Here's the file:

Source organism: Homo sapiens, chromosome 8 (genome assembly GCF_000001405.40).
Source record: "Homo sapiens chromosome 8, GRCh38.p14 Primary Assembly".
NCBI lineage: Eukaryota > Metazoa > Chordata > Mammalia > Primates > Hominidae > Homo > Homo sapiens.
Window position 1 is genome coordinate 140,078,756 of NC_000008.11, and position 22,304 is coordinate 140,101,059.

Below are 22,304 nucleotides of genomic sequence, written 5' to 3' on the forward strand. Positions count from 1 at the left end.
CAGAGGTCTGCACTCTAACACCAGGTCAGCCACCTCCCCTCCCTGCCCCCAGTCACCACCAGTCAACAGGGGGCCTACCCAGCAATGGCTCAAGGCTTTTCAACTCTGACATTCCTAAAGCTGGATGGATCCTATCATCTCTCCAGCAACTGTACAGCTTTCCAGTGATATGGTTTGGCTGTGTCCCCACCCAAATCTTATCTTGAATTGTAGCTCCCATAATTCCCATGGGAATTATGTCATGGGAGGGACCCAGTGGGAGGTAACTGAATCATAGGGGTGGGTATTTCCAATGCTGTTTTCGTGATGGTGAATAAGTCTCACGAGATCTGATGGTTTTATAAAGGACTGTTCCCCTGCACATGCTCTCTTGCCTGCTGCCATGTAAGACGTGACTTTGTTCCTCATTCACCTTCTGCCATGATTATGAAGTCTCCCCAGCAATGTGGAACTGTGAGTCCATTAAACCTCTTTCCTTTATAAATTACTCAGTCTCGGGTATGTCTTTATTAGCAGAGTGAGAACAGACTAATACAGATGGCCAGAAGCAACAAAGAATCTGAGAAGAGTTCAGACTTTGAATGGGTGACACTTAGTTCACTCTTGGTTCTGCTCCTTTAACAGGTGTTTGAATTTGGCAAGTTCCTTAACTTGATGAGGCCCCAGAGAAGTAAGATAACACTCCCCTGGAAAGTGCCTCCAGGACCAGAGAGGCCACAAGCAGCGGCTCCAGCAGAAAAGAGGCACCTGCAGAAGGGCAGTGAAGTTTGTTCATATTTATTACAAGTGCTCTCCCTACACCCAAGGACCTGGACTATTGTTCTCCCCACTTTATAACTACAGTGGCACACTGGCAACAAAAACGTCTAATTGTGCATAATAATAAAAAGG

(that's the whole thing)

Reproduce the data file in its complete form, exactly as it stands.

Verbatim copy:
Source organism: Homo sapiens, chromosome 8 (genome assembly GCF_000001405.40).
Source record: "Homo sapiens chromosome 8, GRCh38.p14 Primary Assembly".
NCBI lineage: Eukaryota > Metazoa > Chordata > Mammalia > Primates > Hominidae > Homo > Homo sapiens.
Window position 1 is genome coordinate 140,078,756 of NC_000008.11, and position 22,304 is coordinate 140,101,059.

Below are 22,304 nucleotides of genomic sequence, written 5' to 3' on the forward strand. Positions count from 1 at the left end.
CAGAGGTCTGCACTCTAACACCAGGTCAGCCACCTCCCCTCCCTGCCCCCAGTCACCACCAGTCAACAGGGGGCCTACCCAGCAATGGCTCAAGGCTTTTCAACTCTGACATTCCTAAAGCTGGATGGATCCTATCATCTCTCCAGCAACTGTACAGCTTTCCAGTGATATGGTTTGGCTGTGTCCCCACCCAAATCTTATCTTGAATTGTAGCTCCCATAATTCCCATGGGAATTATGTCATGGGAGGGACCCAGTGGGAGGTAACTGAATCATAGGGGTGGGTATTTCCAATGCTGTTTTCGTGATGGTGAATAAGTCTCACGAGATCTGATGGTTTTATAAAGGACTGTTCCCCTGCACATGCTCTCTTGCCTGCTGCCATGTAAGACGTGACTTTGTTCCTCATTCACCTTCTGCCATGATTATGAAGTCTCCCCAGCAATGTGGAACTGTGAGTCCATTAAACCTCTTTCCTTTATAAATTACTCAGTCTCGGGTATGTCTTTATTAGCAGAGTGAGAACAGACTAATACAGATGGCCAGAAGCAACAAAGAATCTGAGAAGAGTTCAGACTTTGAATGGGTGACACTTAGTTCACTCTTGGTTCTGCTCCTTTAACAGGTGTTTGAATTTGGCAAGTTCCTTAACTTGATGAGGCCCCAGAGAAGTAAGATAACACTCCCCTGGAAAGTGCCTCCAGGACCAGAGAGGCCACAAGCAGCGGCTCCAGCAGAAAAGAGGCACCTGCAGAAGGGCAGTGAAGTTTGTTCATATTTATTACAAGTGCTCTCCCTACACCCAAGGACCTGGACTATTGTTCTCCCCACTTTATAACTACAGTGGCACACTGGCAACAAAAACGTCTAATTGTGCATAATAATAAAAAGG